Sunday, March 8, 2015

My Blog Has Moved

My blog has moved!

Since 2007, when I first decided to begin publishing my thoughts to the big world wide web, I've enjoyed using blogspot. But this January I switched over to Wordpress and I created a new site:

I packed up all of my old posts and moved them with me, only now they're easy to sort and view by category.

To my faithful followers - thanks for reading along.

See you in my new home!


Tuesday, October 7, 2014

The Snow Keeps Falling

I clean in energetic spurts. And to the dismay of my children, I don’t like to clean alone. So this usually means an energy rush on my end, followed by a “calling all the children!” moment, and an instantaneous smashing of all whines and complaints. After a frantic thirty minutes of running here and there, I am pleased. I dismiss the minions, um, I mean kids, to whatever they were previously occupied with, and I sit a moment to rest.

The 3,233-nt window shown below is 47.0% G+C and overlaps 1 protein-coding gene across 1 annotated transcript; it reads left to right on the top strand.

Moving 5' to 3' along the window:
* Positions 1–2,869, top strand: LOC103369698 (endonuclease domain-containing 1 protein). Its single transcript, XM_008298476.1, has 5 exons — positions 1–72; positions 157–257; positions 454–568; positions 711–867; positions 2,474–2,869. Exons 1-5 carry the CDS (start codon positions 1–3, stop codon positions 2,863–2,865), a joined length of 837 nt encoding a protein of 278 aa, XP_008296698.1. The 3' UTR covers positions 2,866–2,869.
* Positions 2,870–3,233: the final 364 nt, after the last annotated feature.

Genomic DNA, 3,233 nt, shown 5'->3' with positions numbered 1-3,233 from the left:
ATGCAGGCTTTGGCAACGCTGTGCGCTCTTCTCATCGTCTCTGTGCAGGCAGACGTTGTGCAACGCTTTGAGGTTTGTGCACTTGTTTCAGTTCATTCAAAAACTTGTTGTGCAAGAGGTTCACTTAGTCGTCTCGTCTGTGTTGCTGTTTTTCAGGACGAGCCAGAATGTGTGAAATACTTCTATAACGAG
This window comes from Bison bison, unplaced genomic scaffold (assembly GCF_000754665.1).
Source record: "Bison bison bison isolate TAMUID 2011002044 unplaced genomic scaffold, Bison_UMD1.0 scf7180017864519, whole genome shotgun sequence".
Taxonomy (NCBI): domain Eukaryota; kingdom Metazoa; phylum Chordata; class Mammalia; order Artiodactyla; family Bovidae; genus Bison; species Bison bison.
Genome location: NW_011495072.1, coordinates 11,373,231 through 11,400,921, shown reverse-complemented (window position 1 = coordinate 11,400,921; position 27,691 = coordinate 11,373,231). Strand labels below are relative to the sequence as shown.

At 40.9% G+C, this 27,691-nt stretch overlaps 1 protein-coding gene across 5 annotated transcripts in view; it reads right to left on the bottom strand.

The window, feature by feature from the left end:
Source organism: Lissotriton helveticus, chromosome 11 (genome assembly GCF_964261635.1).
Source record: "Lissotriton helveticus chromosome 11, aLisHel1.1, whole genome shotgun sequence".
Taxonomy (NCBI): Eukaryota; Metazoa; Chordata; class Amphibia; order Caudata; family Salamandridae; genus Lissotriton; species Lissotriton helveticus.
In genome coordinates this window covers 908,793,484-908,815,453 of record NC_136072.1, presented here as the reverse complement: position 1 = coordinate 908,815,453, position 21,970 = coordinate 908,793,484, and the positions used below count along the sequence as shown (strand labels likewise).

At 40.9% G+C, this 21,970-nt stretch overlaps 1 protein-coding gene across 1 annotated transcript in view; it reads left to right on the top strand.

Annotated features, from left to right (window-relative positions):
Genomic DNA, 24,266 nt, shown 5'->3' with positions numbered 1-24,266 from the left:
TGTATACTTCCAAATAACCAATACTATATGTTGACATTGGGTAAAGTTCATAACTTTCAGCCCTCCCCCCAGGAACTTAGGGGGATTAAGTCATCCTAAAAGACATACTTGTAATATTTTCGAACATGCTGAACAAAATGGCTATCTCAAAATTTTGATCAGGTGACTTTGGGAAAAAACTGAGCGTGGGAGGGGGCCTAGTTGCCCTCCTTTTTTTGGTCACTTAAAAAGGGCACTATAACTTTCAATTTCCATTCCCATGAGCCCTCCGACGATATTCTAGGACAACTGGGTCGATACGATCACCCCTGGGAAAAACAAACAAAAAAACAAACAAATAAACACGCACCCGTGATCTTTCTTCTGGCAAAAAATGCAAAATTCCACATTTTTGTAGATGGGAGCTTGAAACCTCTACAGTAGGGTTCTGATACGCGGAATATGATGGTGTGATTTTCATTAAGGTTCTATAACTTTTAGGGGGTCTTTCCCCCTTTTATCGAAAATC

Every once in a while, I get on a longer kick, where all-the-things-must-be-cleaned-at-the-same-time!

…only to turn around 15 minutes later and have dishes in the sink, new towels in the basket to be washed, and what do you know, everyone’s hungry again.

Phyllis Diller wisely said:

And then it hit me.

The snow keeps falling.

In my stage of life, there isn’t a break in the constant down-pouring of the frozen bits of water.

The snow around me falls…

  • In clothes that need to be washed.
  • In dishes that get used.
  • In stomachs that beg to be filled.
  • In weeds that fight against being pulled.
  • In dust that settles on flat surfaces.
  • In toys strewn about.
  • In brains that need to be taught.
  • In disputes that must be settled.
  • In boo-boos that ask to be kissed.
  • In imaginations that long to be heard.

The snow keeps falling. Cold and relentless.